In response specifically to the notion of not owning a TV, whenever I someone says that, or that they don’t watch TV, all I hear is, “I don’t read books, I don’t listen to music, I don’t go to plays, I don’t look at art, etc.” TV is a medium, a tool for transmitting culture. It may not be “necessary” but to so gleefully decide to cut oneself off from culture like that seems insane to me. Granted with books and art and plays you don’t need to own them to absorb them, TV is just a medium for transmission, so I don’t get the idea of willfully disconnecting yourself like that.

    Granted, there are lots of way to get that same culture nowadays (computers, cellphones) people rarely say, “I don’t own a TV but I access the content via X.”

  3. MikeTheRed says:

    The 100 Things I Don’t Own post didn’t enrage me like it seems to have a lot of the LH readers, but it did annoy me.

    I actually passed the link along to my wife and we talked a bit that evening about why it annoyed us. We both acknowledged that some of it came from the fact that it was such a drastically different lifestyle that the culture shock of it caused some of the negative reaction. However we also nailed down one bit that we felt was legitimate…

    That story, and most of the sort of “Look at what I’m NOT doing” posts that pop up on lifestyle sites (minimalists, personal finance, self-help, motivation etc) have a hint of “I’m better than you” to them.

    One of the reasons I like The Simple Dollar is because it avoids those sorts of posts. Instead of having posts dedicated to the laundry detergent Trent DOESN’T buy, or the foods he DOESN’T eat, he instead focuses on the positive things he DOES in support of his financial principles and goals.

    I think there is an inherent judgement being made when someone proclaims the don’t do/have/buy something versus when they say they do/have/buy something DIFFERENT to achieve the same ends.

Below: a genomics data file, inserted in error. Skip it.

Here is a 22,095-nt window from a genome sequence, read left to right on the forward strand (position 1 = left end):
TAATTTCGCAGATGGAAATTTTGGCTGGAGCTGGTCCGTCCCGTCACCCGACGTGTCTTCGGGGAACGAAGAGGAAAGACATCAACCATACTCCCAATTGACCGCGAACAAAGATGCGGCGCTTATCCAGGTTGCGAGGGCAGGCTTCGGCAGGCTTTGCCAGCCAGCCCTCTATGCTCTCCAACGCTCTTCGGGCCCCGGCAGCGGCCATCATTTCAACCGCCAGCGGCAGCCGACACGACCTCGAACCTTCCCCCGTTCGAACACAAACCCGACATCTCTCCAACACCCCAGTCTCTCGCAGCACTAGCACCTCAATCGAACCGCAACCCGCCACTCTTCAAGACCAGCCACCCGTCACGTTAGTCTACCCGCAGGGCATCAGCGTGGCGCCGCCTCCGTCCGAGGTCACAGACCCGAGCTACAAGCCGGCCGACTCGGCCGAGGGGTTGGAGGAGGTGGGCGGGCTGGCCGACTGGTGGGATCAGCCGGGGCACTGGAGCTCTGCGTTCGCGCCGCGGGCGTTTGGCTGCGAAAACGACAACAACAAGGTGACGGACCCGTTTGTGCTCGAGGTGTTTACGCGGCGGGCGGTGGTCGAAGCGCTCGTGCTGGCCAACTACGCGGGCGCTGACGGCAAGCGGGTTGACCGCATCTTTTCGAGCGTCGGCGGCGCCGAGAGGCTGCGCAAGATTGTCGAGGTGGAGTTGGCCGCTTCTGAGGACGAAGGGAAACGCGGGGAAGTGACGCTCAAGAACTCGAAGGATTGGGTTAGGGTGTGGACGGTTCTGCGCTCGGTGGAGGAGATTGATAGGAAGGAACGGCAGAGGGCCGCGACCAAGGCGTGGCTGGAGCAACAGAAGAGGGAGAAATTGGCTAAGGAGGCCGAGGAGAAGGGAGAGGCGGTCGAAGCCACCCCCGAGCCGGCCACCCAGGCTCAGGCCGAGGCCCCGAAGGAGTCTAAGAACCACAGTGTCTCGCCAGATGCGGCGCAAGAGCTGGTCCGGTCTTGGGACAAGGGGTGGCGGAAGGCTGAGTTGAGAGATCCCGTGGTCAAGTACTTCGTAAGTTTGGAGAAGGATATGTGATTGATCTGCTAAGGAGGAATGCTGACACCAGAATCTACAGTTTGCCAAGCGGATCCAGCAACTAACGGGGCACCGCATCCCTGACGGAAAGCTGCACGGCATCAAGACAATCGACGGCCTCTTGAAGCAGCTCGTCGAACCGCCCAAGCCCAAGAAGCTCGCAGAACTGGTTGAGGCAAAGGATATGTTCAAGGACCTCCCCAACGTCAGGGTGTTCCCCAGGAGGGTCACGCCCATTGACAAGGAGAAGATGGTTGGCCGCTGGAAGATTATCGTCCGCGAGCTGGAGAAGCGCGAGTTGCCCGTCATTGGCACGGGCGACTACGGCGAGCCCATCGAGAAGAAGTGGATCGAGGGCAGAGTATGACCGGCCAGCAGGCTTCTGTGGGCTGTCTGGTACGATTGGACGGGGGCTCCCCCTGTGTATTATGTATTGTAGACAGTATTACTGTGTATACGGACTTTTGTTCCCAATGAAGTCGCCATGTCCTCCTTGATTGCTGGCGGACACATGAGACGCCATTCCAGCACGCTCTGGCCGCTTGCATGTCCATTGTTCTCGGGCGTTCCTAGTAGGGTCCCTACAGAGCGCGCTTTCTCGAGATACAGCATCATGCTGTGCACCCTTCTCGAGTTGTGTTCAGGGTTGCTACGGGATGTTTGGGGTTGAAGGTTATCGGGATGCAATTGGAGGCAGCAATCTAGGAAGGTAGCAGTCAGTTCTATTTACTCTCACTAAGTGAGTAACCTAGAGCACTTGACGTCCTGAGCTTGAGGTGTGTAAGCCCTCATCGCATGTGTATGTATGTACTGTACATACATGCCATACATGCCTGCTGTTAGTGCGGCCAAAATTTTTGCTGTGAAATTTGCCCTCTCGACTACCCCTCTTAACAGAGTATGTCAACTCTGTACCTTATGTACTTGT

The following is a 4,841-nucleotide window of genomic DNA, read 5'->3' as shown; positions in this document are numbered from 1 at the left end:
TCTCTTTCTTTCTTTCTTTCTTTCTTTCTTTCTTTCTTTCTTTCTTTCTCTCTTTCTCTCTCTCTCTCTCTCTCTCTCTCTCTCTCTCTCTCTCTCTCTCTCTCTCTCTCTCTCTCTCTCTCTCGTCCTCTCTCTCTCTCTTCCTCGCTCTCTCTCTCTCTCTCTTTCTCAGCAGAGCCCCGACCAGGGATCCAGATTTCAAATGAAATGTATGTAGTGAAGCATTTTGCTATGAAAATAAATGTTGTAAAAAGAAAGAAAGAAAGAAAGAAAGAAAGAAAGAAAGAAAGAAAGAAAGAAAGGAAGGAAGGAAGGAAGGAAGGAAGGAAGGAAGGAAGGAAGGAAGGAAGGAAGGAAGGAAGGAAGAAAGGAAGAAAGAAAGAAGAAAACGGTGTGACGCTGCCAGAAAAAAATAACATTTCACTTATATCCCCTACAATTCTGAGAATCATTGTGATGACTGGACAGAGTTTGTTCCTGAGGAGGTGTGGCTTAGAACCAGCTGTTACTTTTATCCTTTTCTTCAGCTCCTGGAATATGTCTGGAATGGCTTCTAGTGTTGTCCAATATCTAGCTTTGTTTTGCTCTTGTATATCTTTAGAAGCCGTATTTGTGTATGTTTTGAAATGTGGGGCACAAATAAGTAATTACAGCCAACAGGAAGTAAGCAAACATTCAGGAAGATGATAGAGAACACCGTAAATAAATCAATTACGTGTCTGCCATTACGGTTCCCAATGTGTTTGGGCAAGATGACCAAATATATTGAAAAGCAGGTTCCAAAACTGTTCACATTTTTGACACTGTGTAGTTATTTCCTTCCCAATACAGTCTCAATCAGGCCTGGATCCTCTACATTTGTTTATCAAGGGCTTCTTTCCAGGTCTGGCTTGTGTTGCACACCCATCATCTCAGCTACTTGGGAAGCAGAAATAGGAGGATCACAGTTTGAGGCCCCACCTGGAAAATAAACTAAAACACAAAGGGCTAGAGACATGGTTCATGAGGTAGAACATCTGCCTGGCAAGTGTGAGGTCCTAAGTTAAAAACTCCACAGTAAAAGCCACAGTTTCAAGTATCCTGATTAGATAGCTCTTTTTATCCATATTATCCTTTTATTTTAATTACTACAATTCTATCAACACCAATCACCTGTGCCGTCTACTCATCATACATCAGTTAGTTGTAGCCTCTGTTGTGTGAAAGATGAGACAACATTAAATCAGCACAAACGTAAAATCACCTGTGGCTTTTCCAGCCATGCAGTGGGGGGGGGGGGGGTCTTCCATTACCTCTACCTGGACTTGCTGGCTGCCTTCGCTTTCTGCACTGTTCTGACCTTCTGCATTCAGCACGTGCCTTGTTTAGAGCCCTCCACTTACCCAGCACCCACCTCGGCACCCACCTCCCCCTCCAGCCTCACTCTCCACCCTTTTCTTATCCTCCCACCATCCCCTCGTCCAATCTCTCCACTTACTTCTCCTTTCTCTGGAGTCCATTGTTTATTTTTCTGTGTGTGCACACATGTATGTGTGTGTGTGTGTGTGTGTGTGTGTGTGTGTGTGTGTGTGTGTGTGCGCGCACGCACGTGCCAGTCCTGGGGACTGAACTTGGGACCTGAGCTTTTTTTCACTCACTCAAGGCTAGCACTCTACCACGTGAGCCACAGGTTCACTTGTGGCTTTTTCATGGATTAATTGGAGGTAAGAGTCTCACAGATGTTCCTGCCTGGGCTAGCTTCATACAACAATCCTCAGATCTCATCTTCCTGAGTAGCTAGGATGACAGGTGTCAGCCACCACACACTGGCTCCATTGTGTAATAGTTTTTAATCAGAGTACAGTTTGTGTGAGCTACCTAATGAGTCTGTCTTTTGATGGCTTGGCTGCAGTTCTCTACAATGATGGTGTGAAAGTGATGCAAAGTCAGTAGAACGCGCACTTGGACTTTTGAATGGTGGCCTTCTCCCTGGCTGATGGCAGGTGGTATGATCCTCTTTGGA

4. Meg says:

    Hi Trent, I have been reading your blog for more than three years now and I have to admit that many times my perception is that you had a “holier than thou” attitude and that you felt you were somehow above others that are not as frugal. I am not sure, either, why I have had this perception at times, but I am sure it is common among your readers and readers of other PF blogs. For this reason, I appreciate when you admit you make financial mistakes as it makes you seem more human and real in my eyes. Just my thoughts.

  5. Micayla says:

    I agree Jonathan (#1) and I’m a little bummed that she chose to cave to such petty people by pulling the post. But we all handle things differently, which is the point of Trent’s post, no?

  6. Kathy says:

    I think that the strong, negative reaction to anything comes from insecurity and perhaps unintentionally hitting too close to the truth for some people. I guess in this instance is that the truth for them is that they are unhappy. We are conditioned that in order to be happy, we must have things. Lots and lots of things. But deep down we all know that true happiness comes from within ourselves. To see someone who is happy without having lots and lots of things hits much too close to the truth that other people try so very hard to deny to themselves.

    People can only come to accept this truth in their own way and in their own time. Some people will never be able to accept this truth in their lives. Others have never known anything but this truth. And others will come to accept it, but as I said before, they do it in their own way and time.

    I can say this because I have witnessed my own husband go from someone who feels he needs to accumulate all manner of “things” to feel secure and happy, but in the end, all those things did not make him happy. It certainly made me very unhappy, especially having to deal with the clutter Yes, it was clutter as it interfered with our day to day living in our house and made me feel claustrophobic. It was well on the way to a “Hoarders” level of accumulated stuff.